Imagine a City in which such relationships are not only fostered, but ultimately become the whole basis for the society, replacing the profit motive for personal actions with the motivation of solidarity and friendship, and the sheer pleasure of the work.. Think of all we already do voluntarily today that is really, in the conventional sense, work. Imagine something very concrete, something maybe very unlikely but not so difficult to imagine. Imagine what you would do if you didn’t have to work, but were guaranteed a decent standard of living: all the voluntary organizations we belong do (de Tocqueville noticed that long ago), the collectively way houses were built and roofs raised in the early days of the United States, the clubs, the street parties, the volunteers staffing hospitals and shelters, the Occupiers of all sorts doing what is really social work as part of their freely given support for the movement, the houses built by volunteers with Habitat for Humanity. Think of volunteers directing traffic in a blackout, sharing generators when the power goes off, giving food to the hungry. In many religions, carrying for the stranger is among the highest of virtues. And think of artists doing chalk pictures in the sidewalk, actors putting on street performances, musicians playing publicly for pleasure as much as for donations. Think of all the political activity that we engage in without any expectation of return other than a better city or country. Think of all that retired folk do voluntarily that they used to be paid for: teachers tutoring students, literacy volunteers helping immigrants, women who had worked at home and still do also helping in the kitchens of shelters and community clubs, volunteers cleaning trash on trails and roadsides. Think of all the young people helping their elders to master new technologies. Isn’t the city we want to imagine one where these relationships are dominant, and the profit relationship, the mercenary relationships, the quest for profits and ever more goods and money and power, were not what drove the society? Where the happiness of each was the condition for the happiness of all, and the happiness of all was the condition for the happiness of each?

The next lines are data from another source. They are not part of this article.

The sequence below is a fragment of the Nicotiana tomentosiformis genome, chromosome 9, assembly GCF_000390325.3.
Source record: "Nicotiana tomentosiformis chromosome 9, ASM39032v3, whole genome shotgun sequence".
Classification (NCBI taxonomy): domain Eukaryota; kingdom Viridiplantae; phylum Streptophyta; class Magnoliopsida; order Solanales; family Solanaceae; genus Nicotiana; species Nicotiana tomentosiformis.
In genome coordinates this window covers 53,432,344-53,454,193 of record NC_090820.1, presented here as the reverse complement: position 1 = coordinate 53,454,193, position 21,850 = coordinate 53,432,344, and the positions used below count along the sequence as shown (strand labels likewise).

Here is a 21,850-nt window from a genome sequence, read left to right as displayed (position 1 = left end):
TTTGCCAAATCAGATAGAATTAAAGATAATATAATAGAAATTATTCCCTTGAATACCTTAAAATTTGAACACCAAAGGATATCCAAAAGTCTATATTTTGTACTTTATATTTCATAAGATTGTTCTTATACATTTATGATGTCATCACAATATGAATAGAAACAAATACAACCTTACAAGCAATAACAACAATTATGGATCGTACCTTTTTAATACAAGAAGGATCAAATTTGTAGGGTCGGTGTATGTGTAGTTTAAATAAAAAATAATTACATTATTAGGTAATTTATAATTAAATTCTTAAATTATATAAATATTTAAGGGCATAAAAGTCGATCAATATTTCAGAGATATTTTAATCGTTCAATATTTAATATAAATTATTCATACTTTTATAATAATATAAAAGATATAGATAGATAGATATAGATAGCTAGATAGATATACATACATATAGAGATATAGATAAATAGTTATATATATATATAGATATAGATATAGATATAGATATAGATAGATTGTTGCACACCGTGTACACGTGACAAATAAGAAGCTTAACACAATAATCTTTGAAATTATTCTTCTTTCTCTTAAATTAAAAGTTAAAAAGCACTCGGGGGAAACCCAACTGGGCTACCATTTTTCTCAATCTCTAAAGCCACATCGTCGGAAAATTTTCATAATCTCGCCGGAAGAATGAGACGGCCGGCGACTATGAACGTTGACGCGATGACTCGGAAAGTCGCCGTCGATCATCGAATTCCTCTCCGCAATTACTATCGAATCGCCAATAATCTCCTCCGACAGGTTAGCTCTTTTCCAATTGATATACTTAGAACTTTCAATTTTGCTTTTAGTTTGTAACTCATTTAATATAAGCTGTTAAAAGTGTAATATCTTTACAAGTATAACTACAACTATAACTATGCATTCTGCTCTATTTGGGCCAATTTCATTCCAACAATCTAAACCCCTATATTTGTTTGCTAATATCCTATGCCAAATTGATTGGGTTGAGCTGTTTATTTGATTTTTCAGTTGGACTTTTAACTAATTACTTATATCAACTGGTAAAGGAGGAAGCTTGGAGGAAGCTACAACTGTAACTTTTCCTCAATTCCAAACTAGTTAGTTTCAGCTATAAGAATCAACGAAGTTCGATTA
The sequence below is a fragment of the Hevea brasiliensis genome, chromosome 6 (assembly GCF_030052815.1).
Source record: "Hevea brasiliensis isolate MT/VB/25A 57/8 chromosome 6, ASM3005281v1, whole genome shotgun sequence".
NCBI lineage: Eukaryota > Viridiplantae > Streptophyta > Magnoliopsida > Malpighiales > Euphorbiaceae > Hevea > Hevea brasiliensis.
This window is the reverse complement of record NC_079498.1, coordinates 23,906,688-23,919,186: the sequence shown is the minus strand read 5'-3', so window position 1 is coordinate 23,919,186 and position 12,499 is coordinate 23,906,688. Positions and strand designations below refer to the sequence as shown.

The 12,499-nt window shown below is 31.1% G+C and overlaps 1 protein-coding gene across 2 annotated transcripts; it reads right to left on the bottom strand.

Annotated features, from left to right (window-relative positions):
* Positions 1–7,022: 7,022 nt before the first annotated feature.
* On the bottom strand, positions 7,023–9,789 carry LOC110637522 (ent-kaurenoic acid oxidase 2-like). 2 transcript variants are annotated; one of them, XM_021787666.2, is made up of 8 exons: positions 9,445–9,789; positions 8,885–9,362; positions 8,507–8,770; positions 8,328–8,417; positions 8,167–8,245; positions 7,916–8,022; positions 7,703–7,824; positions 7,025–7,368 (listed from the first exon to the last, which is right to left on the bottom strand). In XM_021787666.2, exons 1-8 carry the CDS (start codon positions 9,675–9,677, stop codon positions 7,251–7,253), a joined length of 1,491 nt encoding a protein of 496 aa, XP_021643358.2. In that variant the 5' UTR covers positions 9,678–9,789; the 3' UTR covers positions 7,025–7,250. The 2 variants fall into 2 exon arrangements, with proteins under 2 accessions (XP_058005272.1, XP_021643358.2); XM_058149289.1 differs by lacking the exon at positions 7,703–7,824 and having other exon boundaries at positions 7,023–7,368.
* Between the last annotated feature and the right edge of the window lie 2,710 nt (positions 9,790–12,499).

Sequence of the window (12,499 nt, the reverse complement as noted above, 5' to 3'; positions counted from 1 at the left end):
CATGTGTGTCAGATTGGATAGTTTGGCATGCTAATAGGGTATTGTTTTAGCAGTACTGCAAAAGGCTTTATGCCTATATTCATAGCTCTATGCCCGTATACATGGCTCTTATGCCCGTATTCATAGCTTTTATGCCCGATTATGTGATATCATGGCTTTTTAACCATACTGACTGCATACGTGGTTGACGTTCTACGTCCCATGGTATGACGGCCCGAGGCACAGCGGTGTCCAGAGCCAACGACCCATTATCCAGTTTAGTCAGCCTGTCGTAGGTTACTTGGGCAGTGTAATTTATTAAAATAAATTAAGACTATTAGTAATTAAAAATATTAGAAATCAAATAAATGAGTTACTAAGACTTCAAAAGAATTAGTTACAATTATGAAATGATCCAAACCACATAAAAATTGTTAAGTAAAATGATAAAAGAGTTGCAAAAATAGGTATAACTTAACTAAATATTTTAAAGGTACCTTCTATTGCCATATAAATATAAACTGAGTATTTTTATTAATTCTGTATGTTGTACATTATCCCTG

Some things in the realm of necessity are really necessary, but are unpleasant, uncreative, repetitive, dirty – yet get done today because someone gets paid to do them and is dependent on doing them for a living, not because they get any pleasure out of doing them. Part of the work done in the realm of necessity is not really necessary, as argued above. But some is: dirty work, hard work, dangerous work, stultifying work: cleaning streets, digging trenches, hauling cargo, aspects of personal care or treatment of diseases, garbage collection, mail delivery – even parts of otherwise rewarding activities, like grading papers for teachers, cleaning up in hospitals, copying drawings for architects or fussing with computers for writers today. Could any of this be freely done if the conditions were right? Some of this work can undoubtedly be further mechanized or automated, and the level of unskilled work is already steadily being reduced, but it is probably a fantasy that all unpleasant work could be mechanized. Some hard core will remain for some unhappy soul to do.

But as to such pure grudge work, would not the attitude towards doing it be much less resentful, much less unhappy, if it were fairly shared, recognized as needed, efficiently organized? In some social housing estates in Europe, tenants were accustomed to sharing the responsibility for keeping their common areas clean, the landing in their staircases, their entries, their landscaping. They were satisfied that it was properly organized and both the assignment of tasks and the delineation of physical spaces was something worked out collectively (in theory, at least!) and generally accepted as appropriate. Most took pride in this unpaid, unskilled work; it was an act of neighborliness. Once we watched a fast-order cook flip pancakes, tossing them in the air to turn them over, grinning as he served them to an appreciative diner. Craftspeople traditionally took pride in their work; today there are probably as many hobby potters as there are workers in pottery factories. If such facilities were widely available in a city, might not many people even make their own dishes out of clay, while automated factories mass-produced ones out of plastic?